African-American music that originated in the work songs and Negro spirituals of the rural American South in the late 19th century. It is usually of a slow to moderate speed and characteristic features include a 12-bar (sometimes 8-bar or 16-bar) construction and a syncopated melody line that often includes ‘blue notes’ (quarter tones lying between the minor and major third of the scale – as found on some African five-note xylophones – or between the minor and major seventh). The lyrics are melancholy and tell tales of woe or unhappy love. The guitar is the main instrument, although the harmonica and piano are also common. Blues guitar and vocal styles have played a vital part in the development of jazz, rock, and pop music in general.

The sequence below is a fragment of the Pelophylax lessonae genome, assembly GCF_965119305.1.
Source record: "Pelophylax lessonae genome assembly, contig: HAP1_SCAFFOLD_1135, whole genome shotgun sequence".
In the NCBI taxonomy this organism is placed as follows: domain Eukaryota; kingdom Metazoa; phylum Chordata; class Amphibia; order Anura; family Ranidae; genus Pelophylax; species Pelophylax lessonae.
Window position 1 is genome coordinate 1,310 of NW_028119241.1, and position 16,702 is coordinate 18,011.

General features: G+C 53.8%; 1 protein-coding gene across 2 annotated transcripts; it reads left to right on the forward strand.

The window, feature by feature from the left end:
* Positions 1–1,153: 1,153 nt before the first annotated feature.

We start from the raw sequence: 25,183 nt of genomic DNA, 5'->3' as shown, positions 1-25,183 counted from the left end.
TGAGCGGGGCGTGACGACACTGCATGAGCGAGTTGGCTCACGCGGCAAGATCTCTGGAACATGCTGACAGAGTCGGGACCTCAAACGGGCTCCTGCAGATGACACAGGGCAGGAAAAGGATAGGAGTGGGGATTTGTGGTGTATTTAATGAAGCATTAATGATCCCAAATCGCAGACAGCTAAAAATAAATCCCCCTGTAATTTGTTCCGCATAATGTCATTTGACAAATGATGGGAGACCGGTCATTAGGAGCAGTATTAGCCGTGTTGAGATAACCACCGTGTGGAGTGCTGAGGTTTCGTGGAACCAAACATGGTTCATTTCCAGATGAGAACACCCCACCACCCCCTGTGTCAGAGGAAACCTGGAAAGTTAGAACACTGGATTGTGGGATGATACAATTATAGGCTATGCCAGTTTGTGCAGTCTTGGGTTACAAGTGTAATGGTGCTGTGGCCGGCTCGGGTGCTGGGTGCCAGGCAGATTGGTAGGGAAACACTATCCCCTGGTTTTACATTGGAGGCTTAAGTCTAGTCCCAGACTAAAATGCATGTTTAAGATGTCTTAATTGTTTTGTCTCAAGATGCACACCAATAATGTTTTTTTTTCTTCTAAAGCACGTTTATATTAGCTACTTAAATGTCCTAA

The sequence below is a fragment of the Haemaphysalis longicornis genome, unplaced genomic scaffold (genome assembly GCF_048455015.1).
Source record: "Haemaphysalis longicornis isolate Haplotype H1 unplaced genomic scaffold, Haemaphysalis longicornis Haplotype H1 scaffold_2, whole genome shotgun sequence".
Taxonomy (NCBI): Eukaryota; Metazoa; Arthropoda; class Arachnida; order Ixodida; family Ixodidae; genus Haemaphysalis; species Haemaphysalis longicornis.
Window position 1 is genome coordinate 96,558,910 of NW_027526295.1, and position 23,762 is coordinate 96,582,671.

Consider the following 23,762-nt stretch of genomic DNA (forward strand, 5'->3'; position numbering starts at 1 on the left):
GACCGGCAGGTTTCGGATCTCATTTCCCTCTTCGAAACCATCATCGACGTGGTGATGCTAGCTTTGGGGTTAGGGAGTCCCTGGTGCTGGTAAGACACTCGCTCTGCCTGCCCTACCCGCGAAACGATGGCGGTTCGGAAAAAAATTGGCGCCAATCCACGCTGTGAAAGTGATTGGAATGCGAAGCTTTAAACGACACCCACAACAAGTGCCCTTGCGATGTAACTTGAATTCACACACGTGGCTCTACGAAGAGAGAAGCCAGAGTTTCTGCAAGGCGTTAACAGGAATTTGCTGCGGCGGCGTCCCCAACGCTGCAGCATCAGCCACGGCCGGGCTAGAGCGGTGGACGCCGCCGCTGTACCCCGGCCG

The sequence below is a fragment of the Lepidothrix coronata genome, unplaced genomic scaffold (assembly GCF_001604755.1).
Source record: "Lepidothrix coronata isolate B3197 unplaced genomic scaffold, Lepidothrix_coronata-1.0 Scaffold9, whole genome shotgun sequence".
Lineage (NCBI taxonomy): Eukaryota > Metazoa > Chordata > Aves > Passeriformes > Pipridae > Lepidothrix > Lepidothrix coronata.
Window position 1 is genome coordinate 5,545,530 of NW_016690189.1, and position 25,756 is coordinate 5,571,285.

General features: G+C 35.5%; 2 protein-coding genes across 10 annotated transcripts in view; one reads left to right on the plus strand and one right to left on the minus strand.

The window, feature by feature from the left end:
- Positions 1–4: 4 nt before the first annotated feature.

1920s–1930s The rural or delta blues was usually performed solo with guitar or harmonica, by such artists as Robert Johnson and Bukka White, but the earliest recorded style, classic blues, by such musicians as W C Handy and Bessie Smith, was sung with a small band.
1940s–1950s The urban blues, using electric amplification, emerged in the northern cities, chiefly Chicago. As exemplified by Howlin' Wolf, Muddy Waters, and John Lee Hooker, urban blues became rhythm and blues.
1960s The jazz-influenced guitar style of B B King inspired many musicians of the British blues boom, including Eric Clapton.
1980s The ‘blues noir’ of Robert Cray contrasted with the rock-driven blues playing of Stevie Ray Vaughan.
In classical music, composers such as Maurice Ravel, Aaron Copland, and Michael Tippett have used aspects of the blues (especially the ‘blue note’) in various of their works, the Ravel piano trio in A minor (1914) being a notable example.
Origins of soul music
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